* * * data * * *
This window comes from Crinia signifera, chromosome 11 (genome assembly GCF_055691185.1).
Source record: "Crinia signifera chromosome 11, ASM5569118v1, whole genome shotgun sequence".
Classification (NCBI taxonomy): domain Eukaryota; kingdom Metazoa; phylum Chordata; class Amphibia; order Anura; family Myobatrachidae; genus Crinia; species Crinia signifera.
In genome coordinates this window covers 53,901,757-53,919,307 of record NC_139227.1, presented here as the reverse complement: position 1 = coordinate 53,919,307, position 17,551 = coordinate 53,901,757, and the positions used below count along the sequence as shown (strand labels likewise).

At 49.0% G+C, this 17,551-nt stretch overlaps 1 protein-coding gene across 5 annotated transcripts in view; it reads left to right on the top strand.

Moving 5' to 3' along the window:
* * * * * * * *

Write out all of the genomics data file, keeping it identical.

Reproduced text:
This window comes from Crinia signifera, chromosome 11 (genome assembly GCF_055691185.1).
Source record: "Crinia signifera chromosome 11, ASM5569118v1, whole genome shotgun sequence".
Classification (NCBI taxonomy): domain Eukaryota; kingdom Metazoa; phylum Chordata; class Amphibia; order Anura; family Myobatrachidae; genus Crinia; species Crinia signifera.
In genome coordinates this window covers 53,901,757-53,919,307 of record NC_139227.1, presented here as the reverse complement: position 1 = coordinate 53,919,307, position 17,551 = coordinate 53,901,757, and the positions used below count along the sequence as shown (strand labels likewise).

At 49.0% G+C, this 17,551-nt stretch overlaps 1 protein-coding gene across 5 annotated transcripts in view; it reads left to right on the top strand.

Moving 5' to 3' along the window: